by Joseph A. Kechichian, Senior Writer
Beirut: Lebanon has long stood out as the black sheep of the Middle
East, mainly because it absorbed rather than shunned Western cultural
values, at a time when the Middle East was being colonised by Britain
and France in the early part of the 20th century.
Beirut, its capital, was known in its golden age as “the Paris of the Middle East”. Both
Muslims and Christian Lebanese attended English and French schools and
universities. These institutions helped transform the small country’s
abilities to act as a window for both East and West.
But why exactly has Lebanon’s identity developed so drastically different from that of its Arab neighbours? First, Lebanon’s unique geographical position has placed it at the crossroads of civilisations.
Secondly, its people’s openness to outsiders.
its history, Beirut has been destroyed and rebuilt at least seven times
from the period of the Phoenicians 3,000 years ago, followed by the
Romans and, more recently, to Arab conquerors who first came to these
shores around 1400AD.
For thousands of years, the Lebanese adapted
to their evolving environments to survive as nations, as they accepted
both the East and the West.
Lebanese are known for their ability
to easily adapt to other cultures, as its people have migrated to nearly
every corner of the world and flourished.
It is because of their
receptiveness, observers point out, that they were able to evolve easier
into modernity than their Arab neighbours.
But apart from its ancient history, events of the 19th and 20th century have largely shaped the Lebanon of today.
1860, when Lebanon was part of the Ottoman Empire, Britain stepped in
during a peasant uprising which led to clashes between the country’s
Maronite and Druze communities.
The fighting began in 1840,
largely because the Ottomans wanted to divide the region into two
governorates to better control the population.
By the time that
civil war ended, around 20,000 Christians were killed by the Druze and
5,000 Druze died at the hands of Maronites, while 380 Christian villages
and 560 churches were destroyed.
London supported the Druze for
geopolitical reasons (to stand against the Ottomans), and landed several
thousand troops — up to 12,000 European soldiers, half of whom were
French arrived within a few months of the massacres — to re-establish
It was France, undoubtedly, that left the biggest footprint on the country.
the decades, hundreds of thousands of Lebanese learnt French,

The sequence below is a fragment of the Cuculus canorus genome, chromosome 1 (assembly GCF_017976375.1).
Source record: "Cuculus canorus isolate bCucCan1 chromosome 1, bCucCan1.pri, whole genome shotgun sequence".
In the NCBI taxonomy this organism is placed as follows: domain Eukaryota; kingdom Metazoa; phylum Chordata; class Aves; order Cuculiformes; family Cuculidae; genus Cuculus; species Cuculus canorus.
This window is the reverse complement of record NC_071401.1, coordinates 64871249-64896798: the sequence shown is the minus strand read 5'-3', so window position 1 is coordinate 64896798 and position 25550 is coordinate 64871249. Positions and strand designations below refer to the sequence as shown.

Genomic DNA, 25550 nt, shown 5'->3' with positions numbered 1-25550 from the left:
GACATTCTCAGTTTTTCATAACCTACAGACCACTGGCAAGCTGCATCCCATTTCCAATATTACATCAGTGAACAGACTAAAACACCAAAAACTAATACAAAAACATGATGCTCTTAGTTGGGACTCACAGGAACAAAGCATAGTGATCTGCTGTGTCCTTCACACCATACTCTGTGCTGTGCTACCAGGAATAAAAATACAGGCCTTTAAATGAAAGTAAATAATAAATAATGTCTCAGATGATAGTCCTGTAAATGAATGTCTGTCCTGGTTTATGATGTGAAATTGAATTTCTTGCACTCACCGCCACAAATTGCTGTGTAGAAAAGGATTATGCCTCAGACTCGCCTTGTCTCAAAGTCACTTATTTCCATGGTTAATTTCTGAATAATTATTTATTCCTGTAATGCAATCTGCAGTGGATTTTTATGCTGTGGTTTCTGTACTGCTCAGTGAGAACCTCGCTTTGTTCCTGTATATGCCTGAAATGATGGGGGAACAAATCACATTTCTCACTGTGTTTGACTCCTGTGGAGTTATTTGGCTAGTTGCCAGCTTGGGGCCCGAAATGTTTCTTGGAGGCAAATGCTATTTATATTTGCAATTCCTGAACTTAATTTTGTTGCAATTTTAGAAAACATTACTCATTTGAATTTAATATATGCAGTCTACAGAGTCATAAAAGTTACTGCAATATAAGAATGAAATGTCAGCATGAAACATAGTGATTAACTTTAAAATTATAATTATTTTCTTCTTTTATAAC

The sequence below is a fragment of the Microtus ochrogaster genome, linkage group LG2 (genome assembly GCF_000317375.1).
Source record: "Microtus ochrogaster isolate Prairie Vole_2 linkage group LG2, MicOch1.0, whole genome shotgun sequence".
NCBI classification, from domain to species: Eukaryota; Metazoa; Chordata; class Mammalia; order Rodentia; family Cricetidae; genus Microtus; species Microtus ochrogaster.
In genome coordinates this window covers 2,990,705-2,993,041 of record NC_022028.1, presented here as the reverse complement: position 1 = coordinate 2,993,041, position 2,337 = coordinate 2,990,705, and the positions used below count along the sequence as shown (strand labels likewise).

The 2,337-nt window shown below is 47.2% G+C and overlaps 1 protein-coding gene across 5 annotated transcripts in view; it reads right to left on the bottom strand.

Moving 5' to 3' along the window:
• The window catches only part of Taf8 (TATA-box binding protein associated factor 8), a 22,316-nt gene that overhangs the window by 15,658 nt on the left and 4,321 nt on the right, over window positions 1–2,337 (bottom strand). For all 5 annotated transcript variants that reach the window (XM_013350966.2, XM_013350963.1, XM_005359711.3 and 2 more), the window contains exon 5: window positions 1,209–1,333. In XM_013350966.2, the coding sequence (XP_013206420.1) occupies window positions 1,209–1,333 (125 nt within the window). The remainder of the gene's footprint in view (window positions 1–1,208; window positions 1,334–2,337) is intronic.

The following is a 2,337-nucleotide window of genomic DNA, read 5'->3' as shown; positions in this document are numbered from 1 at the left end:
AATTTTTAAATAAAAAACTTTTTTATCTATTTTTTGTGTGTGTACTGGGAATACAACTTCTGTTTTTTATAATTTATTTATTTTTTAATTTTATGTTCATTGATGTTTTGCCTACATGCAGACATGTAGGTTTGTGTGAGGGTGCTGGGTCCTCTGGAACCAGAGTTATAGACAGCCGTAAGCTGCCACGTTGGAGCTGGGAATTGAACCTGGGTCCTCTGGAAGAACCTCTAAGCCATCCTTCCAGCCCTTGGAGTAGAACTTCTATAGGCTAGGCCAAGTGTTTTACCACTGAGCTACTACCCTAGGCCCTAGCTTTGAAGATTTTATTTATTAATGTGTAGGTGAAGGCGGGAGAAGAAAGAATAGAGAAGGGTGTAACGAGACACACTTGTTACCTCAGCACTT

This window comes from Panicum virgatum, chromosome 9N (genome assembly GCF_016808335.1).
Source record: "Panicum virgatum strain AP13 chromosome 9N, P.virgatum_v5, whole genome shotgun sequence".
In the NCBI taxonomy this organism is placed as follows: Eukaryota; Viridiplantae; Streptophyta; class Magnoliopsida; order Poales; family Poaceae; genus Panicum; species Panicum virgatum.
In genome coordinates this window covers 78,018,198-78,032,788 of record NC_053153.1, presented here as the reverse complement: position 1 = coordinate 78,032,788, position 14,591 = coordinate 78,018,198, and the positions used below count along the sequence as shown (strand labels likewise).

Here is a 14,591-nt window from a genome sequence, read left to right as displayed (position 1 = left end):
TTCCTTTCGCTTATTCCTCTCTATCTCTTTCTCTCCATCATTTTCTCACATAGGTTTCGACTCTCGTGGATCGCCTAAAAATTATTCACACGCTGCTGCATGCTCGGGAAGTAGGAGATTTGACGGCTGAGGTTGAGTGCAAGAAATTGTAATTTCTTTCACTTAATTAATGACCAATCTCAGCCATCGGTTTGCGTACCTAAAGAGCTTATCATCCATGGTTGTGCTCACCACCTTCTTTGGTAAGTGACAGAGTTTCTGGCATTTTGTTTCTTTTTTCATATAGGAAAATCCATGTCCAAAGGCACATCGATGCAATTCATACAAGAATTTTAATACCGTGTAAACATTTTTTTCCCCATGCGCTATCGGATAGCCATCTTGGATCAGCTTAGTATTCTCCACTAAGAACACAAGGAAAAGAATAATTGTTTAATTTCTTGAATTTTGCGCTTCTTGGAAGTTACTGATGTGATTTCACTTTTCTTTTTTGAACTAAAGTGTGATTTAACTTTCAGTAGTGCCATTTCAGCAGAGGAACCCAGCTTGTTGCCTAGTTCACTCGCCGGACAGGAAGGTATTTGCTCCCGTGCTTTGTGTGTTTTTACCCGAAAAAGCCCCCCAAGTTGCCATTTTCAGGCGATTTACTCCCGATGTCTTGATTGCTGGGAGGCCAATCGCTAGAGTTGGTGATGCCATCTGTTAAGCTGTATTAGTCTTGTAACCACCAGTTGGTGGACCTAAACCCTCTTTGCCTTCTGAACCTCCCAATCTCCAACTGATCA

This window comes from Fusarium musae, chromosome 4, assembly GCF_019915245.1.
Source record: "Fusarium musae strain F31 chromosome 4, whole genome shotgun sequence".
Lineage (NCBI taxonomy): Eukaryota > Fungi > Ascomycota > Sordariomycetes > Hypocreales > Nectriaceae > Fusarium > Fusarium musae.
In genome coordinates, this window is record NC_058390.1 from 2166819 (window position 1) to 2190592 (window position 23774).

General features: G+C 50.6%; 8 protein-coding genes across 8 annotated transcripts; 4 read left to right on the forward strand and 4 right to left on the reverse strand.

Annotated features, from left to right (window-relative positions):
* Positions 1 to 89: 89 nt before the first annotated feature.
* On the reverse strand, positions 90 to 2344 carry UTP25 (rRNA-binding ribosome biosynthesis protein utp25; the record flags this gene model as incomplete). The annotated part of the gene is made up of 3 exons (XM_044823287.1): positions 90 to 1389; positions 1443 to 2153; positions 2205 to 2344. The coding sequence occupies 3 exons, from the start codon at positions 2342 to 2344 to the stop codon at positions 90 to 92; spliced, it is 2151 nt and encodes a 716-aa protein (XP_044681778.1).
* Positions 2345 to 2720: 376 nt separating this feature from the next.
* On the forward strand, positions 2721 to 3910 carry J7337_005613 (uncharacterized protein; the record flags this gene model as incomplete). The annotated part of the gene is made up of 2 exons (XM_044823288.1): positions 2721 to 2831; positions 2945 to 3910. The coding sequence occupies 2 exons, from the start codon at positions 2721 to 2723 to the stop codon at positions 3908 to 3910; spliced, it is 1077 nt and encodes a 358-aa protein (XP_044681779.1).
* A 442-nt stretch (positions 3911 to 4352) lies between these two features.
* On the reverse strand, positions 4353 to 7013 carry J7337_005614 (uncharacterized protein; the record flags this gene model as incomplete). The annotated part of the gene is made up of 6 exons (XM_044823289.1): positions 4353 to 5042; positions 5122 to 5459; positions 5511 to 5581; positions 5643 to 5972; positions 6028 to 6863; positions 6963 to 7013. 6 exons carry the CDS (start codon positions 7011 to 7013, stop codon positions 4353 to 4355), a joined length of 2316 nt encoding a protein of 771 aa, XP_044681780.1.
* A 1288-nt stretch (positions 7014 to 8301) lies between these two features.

frequently visited France, earned advanced diplomas in numerous
universities, and maintained unparalleled ties.
During Lebanon’s crippling 15-year civil war, thousands moved to France, where they established secondary homes.
encouraged Lebanon to be an active part of the International
Organisation of the Francophonie, which holds a biennial heads-of-state
summits, which was held in Beirut in 2002.
The Jeux de la
Francophonie [Francophone Games] that combine artistic and sporting
events every four years, was also held in Beirut in 2009 when 2,500
athletes representing the 57 member states, attended.
Institut Francais au Liban, which is present in nine cities — Baalback,
Beirut, Deir Al Qamar, Jounieh, Nabatiyyah, Sidon, Sour, Tripoli, and
Zahle — holds hundreds of cultural events and offers language courses.
art festival called Street Art 2016, for example, brought dozens of
Parisian artists between September 27 and October 1, 2016 to photograph
inhabitants of every generation, religion or social origin, under an
These photos are now posted throughout neighbourhoods that highlight encounters and celebrate Beirut’s cultural diversity.
given the importance of the English language, which in Lebanon gained
traction after American Protestant missionaries created the college that
eventually became the American University of Beirut in 1866, it was
natural that the British Council, a premier global institution, would
thrive here as well.
For over 80 years — the Council was formally
established in Lebanon in 1946 — many Lebanese benefited from rich
educational programmes and activities, estimated to have reached at
least half a million individuals.
Long before affordable travel,
and because Beirut was a pivotal station towards the Arab East,
thousands acquired language skills by sitting for examinations that
allowed them to pursue advanced degrees in the UK. Social action
projects followed as numerous artists shared innovative exchanges.
as Lebanon today is tangled in the geopolitical concerns of the region,
one would hardly be able to tell while visiting some areas of the
Despite war, political stagnation and sectarian tensions,
there is always an outlet for people to have fun, blow off steam and
forget their troubles.
-This is the second of a two-part series on the impact of Foreign institutes in Lebanon.